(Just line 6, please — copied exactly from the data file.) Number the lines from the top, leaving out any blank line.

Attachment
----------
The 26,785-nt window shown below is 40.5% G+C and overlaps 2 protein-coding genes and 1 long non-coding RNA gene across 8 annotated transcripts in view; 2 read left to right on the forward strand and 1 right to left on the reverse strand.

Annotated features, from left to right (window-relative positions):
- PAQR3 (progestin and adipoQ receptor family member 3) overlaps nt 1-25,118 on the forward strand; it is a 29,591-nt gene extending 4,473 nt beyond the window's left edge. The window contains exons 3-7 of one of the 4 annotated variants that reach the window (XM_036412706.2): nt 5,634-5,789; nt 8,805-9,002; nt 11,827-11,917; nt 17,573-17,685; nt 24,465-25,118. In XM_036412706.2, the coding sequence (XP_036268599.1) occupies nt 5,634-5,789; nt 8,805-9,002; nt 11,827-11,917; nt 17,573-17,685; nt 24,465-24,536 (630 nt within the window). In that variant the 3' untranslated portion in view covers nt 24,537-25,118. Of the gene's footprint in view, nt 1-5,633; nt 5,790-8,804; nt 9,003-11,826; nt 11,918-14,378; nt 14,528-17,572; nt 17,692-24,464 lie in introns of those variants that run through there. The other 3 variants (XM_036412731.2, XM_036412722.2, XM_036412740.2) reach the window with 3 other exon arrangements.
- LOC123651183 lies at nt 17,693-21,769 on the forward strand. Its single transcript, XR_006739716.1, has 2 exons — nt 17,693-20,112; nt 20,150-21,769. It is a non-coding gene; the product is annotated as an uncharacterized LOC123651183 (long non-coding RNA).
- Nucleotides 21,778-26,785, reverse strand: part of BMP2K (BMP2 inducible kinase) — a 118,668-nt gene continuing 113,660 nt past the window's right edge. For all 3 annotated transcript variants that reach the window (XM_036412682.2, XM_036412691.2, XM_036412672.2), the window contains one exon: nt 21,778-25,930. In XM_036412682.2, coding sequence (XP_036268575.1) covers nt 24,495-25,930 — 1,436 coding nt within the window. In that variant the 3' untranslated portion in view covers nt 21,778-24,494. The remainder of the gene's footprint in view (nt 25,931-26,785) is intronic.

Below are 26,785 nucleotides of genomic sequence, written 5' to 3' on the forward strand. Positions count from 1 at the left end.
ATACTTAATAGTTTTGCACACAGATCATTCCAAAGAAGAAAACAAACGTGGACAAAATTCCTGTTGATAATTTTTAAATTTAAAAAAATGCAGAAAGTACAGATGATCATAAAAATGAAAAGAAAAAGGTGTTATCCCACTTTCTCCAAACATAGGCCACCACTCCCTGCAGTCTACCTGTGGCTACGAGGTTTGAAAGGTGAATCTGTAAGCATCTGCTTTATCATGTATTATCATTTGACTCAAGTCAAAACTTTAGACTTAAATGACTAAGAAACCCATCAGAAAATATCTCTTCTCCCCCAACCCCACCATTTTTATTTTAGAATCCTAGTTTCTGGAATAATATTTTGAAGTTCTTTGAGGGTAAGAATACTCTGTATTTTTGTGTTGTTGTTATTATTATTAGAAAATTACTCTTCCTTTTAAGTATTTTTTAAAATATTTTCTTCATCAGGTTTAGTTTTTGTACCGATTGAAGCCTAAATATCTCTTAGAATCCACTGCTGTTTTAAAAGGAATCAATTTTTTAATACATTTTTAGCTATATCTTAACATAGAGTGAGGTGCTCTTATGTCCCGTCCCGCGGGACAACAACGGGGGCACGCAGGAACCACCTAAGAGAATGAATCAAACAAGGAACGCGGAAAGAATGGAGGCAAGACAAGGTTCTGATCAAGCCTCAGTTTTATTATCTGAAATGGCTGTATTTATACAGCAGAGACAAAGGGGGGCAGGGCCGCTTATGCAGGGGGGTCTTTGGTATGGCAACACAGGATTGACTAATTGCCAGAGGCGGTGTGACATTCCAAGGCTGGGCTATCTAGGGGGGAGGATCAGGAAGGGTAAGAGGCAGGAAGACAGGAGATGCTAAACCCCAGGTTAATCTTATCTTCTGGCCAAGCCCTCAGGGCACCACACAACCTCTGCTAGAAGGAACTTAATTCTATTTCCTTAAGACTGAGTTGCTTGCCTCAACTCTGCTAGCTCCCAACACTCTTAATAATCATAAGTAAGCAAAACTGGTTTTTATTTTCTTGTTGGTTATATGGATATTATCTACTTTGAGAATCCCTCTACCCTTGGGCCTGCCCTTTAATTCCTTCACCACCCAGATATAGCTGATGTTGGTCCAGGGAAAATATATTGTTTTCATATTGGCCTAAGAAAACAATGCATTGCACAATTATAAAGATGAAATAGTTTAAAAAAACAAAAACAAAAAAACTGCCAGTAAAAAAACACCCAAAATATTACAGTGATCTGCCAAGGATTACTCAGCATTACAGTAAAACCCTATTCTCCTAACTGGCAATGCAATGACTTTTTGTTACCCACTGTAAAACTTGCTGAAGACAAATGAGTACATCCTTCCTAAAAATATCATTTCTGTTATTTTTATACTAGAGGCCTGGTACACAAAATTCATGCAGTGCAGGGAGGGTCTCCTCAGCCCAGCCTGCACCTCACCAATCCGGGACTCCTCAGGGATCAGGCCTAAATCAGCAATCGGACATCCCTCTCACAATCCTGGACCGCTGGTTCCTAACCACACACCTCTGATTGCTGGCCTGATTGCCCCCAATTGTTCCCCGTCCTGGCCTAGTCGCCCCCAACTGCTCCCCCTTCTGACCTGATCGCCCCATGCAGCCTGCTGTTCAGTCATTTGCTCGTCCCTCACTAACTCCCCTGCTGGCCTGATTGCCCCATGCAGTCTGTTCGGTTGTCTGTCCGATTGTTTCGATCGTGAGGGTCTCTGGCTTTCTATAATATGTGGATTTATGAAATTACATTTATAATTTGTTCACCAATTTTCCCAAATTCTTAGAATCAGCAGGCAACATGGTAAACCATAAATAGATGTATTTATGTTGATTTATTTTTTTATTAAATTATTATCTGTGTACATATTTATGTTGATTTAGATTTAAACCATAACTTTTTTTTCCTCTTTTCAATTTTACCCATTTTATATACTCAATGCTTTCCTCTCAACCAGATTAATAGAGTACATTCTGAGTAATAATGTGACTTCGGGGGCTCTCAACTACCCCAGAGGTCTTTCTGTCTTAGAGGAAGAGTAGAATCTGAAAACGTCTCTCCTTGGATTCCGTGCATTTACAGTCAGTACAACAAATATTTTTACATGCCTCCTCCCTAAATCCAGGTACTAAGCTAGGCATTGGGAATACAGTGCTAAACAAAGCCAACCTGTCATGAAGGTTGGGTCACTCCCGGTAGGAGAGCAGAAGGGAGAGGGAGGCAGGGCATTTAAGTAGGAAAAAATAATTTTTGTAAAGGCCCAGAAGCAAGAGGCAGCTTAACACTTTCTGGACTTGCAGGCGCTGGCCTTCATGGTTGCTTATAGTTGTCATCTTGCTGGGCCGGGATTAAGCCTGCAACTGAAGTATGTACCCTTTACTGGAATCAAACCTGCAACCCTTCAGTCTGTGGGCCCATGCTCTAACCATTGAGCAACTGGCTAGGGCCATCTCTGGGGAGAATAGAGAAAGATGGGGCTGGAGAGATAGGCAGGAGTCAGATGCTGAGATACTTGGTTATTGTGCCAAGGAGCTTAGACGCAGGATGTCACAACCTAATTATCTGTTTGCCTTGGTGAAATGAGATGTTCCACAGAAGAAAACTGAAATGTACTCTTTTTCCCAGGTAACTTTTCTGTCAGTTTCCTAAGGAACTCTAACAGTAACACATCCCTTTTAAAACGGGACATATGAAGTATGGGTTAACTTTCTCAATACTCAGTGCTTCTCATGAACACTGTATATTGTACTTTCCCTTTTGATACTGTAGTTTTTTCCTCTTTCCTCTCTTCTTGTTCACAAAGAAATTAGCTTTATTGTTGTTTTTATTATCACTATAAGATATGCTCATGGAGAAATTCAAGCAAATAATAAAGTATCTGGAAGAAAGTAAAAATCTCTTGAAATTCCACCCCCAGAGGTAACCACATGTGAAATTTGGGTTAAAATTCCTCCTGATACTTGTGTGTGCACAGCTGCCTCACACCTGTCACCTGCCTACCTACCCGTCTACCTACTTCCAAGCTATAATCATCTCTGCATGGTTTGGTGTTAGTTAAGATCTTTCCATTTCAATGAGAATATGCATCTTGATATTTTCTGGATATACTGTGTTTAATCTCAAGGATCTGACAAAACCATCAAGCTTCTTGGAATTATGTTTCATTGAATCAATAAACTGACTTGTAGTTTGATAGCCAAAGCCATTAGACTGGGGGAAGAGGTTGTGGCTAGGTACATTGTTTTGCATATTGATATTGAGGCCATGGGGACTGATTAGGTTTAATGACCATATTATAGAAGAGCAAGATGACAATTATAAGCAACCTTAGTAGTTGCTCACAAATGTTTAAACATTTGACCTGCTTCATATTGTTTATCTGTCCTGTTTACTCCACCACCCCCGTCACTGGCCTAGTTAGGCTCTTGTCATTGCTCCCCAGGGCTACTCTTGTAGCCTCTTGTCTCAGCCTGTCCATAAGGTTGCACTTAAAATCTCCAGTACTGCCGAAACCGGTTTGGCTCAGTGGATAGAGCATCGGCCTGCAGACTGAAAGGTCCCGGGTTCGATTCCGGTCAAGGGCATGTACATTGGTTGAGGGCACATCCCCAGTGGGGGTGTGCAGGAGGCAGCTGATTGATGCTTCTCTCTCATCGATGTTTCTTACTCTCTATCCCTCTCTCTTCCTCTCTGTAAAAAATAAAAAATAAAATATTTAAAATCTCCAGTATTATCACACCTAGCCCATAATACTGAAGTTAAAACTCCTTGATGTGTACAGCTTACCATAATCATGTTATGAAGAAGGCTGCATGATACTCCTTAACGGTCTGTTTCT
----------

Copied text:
Below are 26,785 nucleotides of genomic sequence, written 5' to 3' on the forward strand. Positions count from 1 at the left end.